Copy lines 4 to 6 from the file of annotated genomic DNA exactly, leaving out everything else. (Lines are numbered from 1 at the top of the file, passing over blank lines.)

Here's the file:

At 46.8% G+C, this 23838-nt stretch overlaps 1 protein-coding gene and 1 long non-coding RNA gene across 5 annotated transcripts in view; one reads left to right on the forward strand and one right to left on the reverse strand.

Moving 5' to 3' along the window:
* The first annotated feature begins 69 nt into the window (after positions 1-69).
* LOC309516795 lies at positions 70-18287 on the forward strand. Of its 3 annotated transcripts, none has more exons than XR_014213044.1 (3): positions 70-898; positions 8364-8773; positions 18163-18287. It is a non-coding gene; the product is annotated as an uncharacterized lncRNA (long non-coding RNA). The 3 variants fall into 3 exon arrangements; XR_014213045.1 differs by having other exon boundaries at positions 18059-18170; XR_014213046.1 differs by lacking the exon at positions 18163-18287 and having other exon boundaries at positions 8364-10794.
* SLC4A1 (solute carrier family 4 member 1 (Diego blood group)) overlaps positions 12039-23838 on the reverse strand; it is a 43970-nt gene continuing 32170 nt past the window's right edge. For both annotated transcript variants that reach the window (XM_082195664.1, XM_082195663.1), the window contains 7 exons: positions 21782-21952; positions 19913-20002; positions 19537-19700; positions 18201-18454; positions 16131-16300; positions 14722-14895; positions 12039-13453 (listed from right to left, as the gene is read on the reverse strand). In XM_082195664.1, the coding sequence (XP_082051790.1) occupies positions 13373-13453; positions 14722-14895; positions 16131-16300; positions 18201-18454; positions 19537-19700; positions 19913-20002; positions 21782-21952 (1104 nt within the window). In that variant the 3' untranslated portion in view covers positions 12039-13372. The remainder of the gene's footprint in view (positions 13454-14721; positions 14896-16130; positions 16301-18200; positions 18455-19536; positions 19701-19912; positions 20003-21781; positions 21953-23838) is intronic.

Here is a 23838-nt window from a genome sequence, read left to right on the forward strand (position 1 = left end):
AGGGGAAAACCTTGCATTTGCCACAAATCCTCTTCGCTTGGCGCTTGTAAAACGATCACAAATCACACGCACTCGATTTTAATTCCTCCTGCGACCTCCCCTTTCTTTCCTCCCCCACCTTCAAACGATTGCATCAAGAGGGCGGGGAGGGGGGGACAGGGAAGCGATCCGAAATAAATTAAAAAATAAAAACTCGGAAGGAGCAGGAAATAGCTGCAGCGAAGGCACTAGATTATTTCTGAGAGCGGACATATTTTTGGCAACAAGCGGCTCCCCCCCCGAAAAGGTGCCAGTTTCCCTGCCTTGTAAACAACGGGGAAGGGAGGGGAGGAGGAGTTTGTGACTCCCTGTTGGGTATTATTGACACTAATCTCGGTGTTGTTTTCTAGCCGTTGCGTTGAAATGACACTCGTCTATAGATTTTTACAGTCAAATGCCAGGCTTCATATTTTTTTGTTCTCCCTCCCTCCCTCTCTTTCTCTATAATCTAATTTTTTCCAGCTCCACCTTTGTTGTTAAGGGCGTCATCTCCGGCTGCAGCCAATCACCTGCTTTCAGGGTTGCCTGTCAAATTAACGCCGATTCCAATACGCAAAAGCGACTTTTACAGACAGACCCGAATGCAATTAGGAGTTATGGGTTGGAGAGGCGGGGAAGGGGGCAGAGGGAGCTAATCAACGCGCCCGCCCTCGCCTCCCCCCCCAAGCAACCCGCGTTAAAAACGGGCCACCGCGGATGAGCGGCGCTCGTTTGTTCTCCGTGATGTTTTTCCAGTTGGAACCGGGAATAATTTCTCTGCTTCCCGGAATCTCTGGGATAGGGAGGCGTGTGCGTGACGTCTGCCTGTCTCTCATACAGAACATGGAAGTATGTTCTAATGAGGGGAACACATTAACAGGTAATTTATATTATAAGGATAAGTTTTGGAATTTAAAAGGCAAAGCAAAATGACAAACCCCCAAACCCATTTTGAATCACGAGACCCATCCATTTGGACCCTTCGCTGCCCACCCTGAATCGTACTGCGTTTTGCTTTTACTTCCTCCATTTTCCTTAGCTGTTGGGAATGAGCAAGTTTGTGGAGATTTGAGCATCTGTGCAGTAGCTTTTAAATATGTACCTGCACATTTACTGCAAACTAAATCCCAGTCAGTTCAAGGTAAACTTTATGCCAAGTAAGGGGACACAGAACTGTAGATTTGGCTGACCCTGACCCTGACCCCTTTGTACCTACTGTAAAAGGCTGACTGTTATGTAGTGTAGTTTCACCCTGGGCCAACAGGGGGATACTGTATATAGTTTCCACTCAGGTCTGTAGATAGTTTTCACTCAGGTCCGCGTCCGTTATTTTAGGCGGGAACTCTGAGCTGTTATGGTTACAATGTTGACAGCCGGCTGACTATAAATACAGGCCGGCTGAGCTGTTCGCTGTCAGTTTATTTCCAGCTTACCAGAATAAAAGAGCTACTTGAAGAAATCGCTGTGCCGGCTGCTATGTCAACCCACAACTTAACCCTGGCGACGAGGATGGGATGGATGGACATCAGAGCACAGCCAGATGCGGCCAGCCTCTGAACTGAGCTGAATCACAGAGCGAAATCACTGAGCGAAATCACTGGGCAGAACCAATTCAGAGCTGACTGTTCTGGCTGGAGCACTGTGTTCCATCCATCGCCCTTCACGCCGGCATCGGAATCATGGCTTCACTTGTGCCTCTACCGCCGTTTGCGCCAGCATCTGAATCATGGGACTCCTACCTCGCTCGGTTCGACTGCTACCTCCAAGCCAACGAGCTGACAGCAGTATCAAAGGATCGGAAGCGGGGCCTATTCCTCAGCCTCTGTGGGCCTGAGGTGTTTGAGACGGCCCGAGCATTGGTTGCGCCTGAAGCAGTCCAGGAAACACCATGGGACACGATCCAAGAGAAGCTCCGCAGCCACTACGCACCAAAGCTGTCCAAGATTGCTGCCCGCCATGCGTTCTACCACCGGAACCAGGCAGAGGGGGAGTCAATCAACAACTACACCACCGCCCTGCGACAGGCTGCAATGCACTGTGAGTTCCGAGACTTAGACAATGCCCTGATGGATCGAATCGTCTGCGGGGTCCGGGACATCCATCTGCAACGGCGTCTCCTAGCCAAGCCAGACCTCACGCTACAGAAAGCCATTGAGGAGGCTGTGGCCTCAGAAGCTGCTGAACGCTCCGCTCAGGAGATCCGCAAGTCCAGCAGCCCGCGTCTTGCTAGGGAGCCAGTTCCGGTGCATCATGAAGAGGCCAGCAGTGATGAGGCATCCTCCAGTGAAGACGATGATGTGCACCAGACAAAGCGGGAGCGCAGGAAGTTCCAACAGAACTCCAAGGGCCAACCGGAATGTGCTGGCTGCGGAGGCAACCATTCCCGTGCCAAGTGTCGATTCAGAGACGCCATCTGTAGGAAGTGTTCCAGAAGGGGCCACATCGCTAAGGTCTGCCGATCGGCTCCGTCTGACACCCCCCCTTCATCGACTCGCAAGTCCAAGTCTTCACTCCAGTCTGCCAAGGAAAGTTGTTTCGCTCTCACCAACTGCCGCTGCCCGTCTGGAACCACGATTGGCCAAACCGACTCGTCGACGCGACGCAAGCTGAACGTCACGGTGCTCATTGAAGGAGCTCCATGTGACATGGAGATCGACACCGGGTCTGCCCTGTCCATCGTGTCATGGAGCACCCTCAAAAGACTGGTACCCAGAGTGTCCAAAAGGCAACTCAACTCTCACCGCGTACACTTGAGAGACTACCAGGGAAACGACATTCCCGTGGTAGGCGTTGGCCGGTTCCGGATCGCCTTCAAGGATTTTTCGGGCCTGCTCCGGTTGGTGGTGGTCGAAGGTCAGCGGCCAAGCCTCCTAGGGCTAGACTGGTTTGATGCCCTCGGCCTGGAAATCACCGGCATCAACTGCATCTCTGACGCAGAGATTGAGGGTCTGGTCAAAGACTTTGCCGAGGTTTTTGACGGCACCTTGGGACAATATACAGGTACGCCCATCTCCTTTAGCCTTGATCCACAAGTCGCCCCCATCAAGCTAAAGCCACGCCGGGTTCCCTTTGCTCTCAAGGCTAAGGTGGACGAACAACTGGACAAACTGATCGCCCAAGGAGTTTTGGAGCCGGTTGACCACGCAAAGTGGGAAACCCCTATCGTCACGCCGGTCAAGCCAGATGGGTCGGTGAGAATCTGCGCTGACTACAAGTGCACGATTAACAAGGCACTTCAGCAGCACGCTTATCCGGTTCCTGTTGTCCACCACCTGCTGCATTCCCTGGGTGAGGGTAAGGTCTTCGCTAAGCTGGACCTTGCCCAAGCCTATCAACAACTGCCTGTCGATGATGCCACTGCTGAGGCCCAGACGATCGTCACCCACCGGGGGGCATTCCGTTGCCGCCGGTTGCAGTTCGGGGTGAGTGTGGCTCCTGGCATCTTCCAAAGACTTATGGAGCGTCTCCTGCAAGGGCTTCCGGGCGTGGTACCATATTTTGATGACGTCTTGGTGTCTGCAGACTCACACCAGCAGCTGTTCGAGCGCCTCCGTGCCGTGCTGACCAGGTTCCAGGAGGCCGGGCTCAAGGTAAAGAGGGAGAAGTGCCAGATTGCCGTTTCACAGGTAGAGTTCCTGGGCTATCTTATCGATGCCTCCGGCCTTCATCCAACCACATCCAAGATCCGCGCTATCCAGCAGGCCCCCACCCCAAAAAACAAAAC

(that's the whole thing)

* LOC309516795 lies at positions 70-18287 on the forward strand. Of its 3 annotated transcripts, none has more exons than XR_014213044.1 (3): positions 70-898; positions 8364-8773; positions 18163-18287. It is a non-coding gene; the product is annotated as an uncharacterized lncRNA (long non-coding RNA). The 3 variants fall into 3 exon arrangements; XR_014213045.1 differs by having other exon boundaries at positions 18059-18170; XR_014213046.1 differs by lacking the exon at positions 18163-18287 and having other exon boundaries at positions 8364-10794.
* SLC4A1 (solute carrier family 4 member 1 (Diego blood group)) overlaps positions 12039-23838 on the reverse strand; it is a 43970-nt gene continuing 32170 nt past the window's right edge. For both annotated transcript variants that reach the window (XM_082195664.1, XM_082195663.1), the window contains 7 exons: positions 21782-21952; positions 19913-20002; positions 19537-19700; positions 18201-18454; positions 16131-16300; positions 14722-14895; positions 12039-13453 (listed from right to left, as the gene is read on the reverse strand). In XM_082195664.1, the coding sequence (XP_082051790.1) occupies positions 13373-13453; positions 14722-14895; positions 16131-16300; positions 18201-18454; positions 19537-19700; positions 19913-20002; positions 21782-21952 (1104 nt within the window). In that variant the 3' untranslated portion in view covers positions 12039-13372. The remainder of the gene's footprint in view (positions 13454-14721; positions 14896-16130; positions 16301-18200; positions 18455-19536; positions 19701-19912; positions 20003-21781; positions 21953-23838) is intronic.

Here is a 23838-nt window from a genome sequence, read left to right on the forward strand (position 1 = left end):